Race car drivers come mainly from two schools. The first group are adored by the public and racing team owners for their love of speed and risk. When the green flag drops, they gladly embrace the reality that they may not make it to the finish line alive. The other set are more technically aware of every engineering aspect of their vehicle. They are willing to push themselves and their vehicles, but refuse to take any unnecessary risk. They tend to be a thorn in the sides of team owners, fellow drivers and the governors of the sport. The main characters in Ron Howard’s Rush, James Hunt (Chris Hemsworth) and Niki Lauda (Daniel Brühl), are the leaders of each these schools in the mid-70s.
Rush focuses on the battle for the World Championship in the 1976 Formula 1 season. Lauda and Hunt have a rivalry that dates back to the lower levels of the sport. They are the classic foils. Lauda is all about the technical precision of racing compared to Hunt’s carefree jump in the car and push your right foot to the floor approach. Picking a story from the golden era of the sport, Howard captures the essence of a bygone era where a single guy with money could: buy his way into a team; piece together a car in the lower levels; and eventually get a shot at the Formula 1 circuit.
Howard’s realistic portrayal of the driving scenes helps the overall production to feel authentic. The scenes convey the feel in the cockpit down to the vibrations that drivers feel when behind the wheel. Howard displays sheer speed as the cars leave the pavement, draft and hurdle inches apart around the circuit. He highlights how the vehicles were essentially time bombs on wheels at the peak of their power, speed and unpredictability. The other notable aspect of the film is the sound. The massive sound department creates a film that truly roars. Revving engines, shifting gears, squealing tires and breathtaking sequences of drivers’ losing control all provide a pulsating audible experience.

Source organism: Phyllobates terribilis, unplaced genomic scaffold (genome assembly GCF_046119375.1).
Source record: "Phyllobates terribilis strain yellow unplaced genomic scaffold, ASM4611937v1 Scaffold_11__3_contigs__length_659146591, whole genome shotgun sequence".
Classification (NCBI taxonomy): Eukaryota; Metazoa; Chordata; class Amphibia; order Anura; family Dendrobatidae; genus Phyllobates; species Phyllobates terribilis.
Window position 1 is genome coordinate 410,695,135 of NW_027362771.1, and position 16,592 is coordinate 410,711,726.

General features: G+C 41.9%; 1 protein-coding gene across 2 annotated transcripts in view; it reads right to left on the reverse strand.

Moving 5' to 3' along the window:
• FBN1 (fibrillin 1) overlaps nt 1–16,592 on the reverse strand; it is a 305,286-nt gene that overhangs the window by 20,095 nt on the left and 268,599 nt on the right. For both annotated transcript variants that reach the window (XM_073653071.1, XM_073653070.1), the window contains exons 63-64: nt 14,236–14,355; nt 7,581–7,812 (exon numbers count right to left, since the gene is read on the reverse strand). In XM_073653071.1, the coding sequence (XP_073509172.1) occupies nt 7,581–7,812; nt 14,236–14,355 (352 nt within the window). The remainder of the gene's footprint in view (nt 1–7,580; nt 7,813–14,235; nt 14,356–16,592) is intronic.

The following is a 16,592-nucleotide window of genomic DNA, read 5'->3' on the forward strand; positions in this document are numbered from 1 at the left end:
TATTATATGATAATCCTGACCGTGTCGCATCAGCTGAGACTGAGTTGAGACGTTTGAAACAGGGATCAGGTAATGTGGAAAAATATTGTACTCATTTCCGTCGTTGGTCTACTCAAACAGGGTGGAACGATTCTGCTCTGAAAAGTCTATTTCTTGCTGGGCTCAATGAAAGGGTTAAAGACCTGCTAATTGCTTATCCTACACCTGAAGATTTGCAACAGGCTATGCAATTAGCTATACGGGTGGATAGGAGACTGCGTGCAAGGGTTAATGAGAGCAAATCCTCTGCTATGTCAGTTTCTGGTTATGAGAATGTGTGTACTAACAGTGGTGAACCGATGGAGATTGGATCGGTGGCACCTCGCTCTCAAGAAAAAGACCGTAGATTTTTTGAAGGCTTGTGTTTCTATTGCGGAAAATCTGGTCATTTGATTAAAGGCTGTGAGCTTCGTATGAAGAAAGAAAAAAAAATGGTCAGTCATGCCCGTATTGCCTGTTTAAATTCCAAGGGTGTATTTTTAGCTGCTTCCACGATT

The set decorators, art department, and visual effects teams do a remarkable job of recreating the circuits of the 1976 F1 season. Every detail looks authentic from the helmets to the sponsor signage around each circuit to stickers on the cars themselves. Anthony Dod Mantle’s cinematography is also a vital element of the piece. To make a successful racing movie the audience must feel as if they are sharing in the driver’s experience. Mantle mounts small cameras on bumpers, engine blocks and helmets to bring the viewer right into the action.
Peter Morgan continues his current run of top level scripts based on real people. In recent years his work has included screenplays for Frost/ Nixon, Last King of Scotland and The Queen. With a character like James Hunt at his disposal, a driver that embraced the racing lifestyle to the fullest, Morgan really gets to explore the celebrity side of the industry. A real life friend of Niki Lauda, Morgan presents the Austrian driver as a formidable and determined man. He is not flashy, but still willing to push himself beyond normal human limits to achieve his goals.
Rush is an hour and a half thrill ride that brings the viewer directly into the world of Formula 1 racing. Even if you are not a racing fan there is plenty in this film that you will enjoy. The rivalry between these two drivers, and the adversity that they each must overcome, is a compelling story. Rush is a film that I can highly recommend.